Fake social media accounts believed to be operated by Russian propaganda agents have intensified their mentions of special counsel Robert Mueller, whose investigation into the Russian government's influence campaign during the 2016 election just recently made its first indictments.
Social media executives are scheduled to testify before Congress about how pervasive Russian propaganda has become on their platforms.
Hamilton 68, a dashboard created by the nonpartisan Alliance for Securing Democracy, tracks social media activity by hundreds of accounts believed to be operated by Russian "bots" in real time. Since Oct. 27, when reports began to emerge that the Mueller probe was prepared to make its first indictments, the dashboard catalogued a steep uptick in social media missives attempting to discredit Mueller, Mother Jones reports.
The Hamilton 68 dashboard found that Russian bots focused their messages during late October with "some variation on a theme of corruption, collusion, cover-up by the Clinton-led State Department and/or the Mueller-led FBI."
On Oct. 30, Mueller announced indictments against former Trump campaign chairman Paul Manafort and his business associate, Rick Gates. Both were charged with 12 counts ranging from financial crimes to conspiracy against the U.S. Manafort and Gates surrendered themselves to the FBI and pleaded not guilty to all charges, according to The Hill.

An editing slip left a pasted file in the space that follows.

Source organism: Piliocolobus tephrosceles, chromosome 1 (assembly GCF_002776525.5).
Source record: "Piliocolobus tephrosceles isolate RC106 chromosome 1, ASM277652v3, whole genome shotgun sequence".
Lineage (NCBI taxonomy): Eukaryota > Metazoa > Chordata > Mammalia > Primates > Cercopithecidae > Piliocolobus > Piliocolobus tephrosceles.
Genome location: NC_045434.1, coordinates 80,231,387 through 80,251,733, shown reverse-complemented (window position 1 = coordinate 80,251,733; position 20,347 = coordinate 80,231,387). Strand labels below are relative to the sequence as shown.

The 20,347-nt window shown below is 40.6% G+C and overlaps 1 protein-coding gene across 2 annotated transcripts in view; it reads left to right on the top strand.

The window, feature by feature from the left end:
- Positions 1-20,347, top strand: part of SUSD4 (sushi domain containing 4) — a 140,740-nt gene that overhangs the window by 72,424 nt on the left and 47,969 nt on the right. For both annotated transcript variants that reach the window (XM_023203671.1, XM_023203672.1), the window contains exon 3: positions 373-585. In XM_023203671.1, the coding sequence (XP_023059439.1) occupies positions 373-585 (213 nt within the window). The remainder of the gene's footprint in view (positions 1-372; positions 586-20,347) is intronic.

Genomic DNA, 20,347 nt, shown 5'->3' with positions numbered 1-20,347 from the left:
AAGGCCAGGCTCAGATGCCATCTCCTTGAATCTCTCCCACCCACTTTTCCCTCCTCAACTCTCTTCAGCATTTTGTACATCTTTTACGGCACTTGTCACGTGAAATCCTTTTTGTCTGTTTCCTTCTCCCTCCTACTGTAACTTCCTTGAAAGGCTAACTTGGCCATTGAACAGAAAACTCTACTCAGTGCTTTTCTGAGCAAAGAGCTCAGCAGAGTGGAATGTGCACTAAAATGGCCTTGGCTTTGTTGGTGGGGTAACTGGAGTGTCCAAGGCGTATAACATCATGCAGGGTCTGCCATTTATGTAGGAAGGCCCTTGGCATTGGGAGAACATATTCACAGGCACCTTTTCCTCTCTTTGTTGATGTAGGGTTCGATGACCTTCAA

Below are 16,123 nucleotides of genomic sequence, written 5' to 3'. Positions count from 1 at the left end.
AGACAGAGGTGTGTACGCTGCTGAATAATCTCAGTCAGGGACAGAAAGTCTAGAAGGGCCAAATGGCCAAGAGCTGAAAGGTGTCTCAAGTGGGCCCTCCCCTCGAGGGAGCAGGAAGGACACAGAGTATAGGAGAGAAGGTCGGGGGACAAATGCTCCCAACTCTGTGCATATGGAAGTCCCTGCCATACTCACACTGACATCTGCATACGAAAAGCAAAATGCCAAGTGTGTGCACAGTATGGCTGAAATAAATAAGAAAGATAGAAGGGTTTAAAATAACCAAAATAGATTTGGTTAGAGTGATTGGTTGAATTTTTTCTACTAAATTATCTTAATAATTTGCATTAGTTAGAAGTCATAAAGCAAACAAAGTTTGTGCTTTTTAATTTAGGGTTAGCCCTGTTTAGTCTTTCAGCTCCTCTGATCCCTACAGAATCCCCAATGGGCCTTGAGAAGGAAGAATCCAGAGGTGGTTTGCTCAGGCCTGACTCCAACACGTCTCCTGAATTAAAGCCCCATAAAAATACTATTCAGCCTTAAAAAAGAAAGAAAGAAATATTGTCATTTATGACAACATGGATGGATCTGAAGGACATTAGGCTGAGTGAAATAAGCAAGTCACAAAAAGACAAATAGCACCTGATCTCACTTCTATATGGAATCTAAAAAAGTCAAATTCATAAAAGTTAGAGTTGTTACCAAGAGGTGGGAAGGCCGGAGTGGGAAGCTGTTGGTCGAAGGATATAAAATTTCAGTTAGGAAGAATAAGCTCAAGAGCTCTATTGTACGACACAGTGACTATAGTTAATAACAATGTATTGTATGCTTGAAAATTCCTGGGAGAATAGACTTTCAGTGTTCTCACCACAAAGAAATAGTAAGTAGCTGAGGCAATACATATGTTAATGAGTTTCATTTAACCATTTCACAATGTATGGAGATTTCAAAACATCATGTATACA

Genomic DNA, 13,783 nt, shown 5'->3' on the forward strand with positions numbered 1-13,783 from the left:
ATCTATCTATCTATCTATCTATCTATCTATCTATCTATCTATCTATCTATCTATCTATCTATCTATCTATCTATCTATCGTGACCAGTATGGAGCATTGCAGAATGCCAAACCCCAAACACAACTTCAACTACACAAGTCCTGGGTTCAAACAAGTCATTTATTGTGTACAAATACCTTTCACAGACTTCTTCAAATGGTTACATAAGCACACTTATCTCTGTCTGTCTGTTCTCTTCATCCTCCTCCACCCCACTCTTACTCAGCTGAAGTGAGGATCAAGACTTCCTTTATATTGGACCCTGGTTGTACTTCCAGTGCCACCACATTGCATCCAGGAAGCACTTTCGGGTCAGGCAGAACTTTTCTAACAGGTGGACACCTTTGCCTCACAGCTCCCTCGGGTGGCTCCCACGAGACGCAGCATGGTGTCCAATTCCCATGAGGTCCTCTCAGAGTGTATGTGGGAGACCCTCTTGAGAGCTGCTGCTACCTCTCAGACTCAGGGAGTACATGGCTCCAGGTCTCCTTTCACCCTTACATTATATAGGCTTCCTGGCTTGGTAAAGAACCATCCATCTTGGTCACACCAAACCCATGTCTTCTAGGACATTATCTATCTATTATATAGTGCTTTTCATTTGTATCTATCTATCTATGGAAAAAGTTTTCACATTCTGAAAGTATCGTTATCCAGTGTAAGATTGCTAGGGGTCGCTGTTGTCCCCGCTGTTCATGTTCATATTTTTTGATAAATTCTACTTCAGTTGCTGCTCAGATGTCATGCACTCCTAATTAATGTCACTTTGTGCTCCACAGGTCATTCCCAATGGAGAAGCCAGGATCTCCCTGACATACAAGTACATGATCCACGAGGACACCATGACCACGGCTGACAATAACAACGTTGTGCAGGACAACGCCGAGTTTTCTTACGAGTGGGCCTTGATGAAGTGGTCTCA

The Department of Justice also disclosed that former Trump campaign foreign policy adviser George Papadopoulos had pleaded guilty to lying to FBI agents about his contact with Russian officials during the 2016 election.
Russian activity on U.S. social media platforms has become a focal point in the Mueller probe. On Sept. 27, officials familiar with the Russia investigation told Bloomberg that Mueller's team had a "red-hot" focus on determining how Russian propagandists allegedly spread disinformation on social media platforms to influence the 2016 election.
On Oct. 31, the general consuls of Facebook, Google and Twitter will testify before the Senate Judiciary subcommittee to discuss their findings of how widespread Russian disinformation had been on their platforms during the election.
Facebook's general consuls will reportedly disclose that propagandists associated with the Russian government had purchased 3,000 ads on their social media platform that were seen by 126 million American users.
Ben Nimmo of the Atlantic Council's Digital Forensic Research Lab noted before the hearing that social media platforms were ill-prepared to manage Russian propaganda efforts because they have always treated their customers with anonymity.
"The platforms are between a rock and a hard place," Nimmo said. "They have to balance protecting people from the minority of anonymous malicious users with protecting the privacy of the majority of users."